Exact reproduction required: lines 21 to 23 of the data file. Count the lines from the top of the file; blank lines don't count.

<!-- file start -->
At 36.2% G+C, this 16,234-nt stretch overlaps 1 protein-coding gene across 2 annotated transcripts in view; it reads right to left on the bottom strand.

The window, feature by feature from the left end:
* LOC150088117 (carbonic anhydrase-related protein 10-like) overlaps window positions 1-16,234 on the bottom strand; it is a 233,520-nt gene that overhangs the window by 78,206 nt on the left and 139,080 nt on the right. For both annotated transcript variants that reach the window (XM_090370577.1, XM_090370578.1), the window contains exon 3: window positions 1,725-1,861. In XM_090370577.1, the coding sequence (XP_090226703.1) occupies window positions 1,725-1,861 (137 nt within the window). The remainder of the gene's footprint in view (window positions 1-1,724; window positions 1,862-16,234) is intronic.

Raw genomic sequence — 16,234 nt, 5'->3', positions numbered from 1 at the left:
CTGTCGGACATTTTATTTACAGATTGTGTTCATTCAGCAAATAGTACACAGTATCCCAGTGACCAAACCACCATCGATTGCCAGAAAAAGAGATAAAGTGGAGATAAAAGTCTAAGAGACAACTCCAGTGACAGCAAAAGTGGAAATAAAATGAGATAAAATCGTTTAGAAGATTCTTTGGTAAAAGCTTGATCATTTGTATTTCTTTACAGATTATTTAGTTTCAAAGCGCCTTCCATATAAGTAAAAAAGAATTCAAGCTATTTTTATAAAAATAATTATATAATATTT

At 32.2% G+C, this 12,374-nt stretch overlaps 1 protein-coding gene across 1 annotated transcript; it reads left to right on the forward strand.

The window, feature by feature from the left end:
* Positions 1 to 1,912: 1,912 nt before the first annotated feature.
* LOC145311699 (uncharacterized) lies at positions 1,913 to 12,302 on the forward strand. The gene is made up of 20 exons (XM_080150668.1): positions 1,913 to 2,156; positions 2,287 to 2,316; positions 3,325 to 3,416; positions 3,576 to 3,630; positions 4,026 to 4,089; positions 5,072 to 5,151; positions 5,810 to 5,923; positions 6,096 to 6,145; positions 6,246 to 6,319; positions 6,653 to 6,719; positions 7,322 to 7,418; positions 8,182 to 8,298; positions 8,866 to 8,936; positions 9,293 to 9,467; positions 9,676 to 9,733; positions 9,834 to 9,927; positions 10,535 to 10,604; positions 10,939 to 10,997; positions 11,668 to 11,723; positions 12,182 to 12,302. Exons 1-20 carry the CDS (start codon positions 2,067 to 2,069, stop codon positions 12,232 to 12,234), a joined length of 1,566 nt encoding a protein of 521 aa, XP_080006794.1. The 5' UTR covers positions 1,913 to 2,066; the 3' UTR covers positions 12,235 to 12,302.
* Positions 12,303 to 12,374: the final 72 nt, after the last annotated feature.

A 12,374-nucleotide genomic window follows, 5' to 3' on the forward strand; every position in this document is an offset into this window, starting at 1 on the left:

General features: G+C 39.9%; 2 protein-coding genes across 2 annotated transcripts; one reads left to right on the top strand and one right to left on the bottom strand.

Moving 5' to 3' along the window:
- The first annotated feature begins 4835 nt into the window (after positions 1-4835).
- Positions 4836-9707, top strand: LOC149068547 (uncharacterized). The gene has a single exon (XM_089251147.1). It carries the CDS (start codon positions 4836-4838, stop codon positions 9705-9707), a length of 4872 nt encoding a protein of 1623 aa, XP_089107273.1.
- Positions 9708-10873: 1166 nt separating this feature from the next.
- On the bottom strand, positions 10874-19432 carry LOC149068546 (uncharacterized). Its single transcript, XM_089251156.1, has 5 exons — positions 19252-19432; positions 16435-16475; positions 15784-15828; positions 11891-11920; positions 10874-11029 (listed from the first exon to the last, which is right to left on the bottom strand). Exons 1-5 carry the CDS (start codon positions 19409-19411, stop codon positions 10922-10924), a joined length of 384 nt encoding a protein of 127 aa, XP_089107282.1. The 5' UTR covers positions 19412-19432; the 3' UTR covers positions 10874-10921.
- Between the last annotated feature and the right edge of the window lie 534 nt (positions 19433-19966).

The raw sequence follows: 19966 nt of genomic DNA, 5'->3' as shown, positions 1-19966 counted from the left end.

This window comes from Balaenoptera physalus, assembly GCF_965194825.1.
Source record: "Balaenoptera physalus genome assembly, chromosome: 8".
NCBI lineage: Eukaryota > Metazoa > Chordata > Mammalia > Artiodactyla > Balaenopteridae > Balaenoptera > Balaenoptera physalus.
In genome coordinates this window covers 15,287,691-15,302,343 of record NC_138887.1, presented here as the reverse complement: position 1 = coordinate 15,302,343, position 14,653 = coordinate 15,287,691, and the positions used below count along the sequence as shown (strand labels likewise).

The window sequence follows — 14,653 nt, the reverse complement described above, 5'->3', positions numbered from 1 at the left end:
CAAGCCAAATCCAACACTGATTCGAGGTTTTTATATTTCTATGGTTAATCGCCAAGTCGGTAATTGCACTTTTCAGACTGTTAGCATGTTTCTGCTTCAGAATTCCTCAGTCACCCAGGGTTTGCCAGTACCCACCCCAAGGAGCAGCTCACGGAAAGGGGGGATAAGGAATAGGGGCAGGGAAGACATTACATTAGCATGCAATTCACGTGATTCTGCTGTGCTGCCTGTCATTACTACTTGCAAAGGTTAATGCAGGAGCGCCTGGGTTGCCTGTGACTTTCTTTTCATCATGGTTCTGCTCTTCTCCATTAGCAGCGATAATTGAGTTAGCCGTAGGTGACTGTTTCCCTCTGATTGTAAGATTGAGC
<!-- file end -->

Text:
Source record: "Balaenoptera physalus genome assembly, chromosome: 8".
NCBI lineage: Eukaryota > Metazoa > Chordata > Mammalia > Artiodactyla > Balaenopteridae > Balaenoptera > Balaenoptera physalus.
In genome coordinates this window covers 15,287,691-15,302,343 of record NC_138887.1, presented here as the reverse complement: position 1 = coordinate 15,302,343, position 14,653 = coordinate 15,287,691, and the positions used below count along the sequence as shown (strand labels likewise).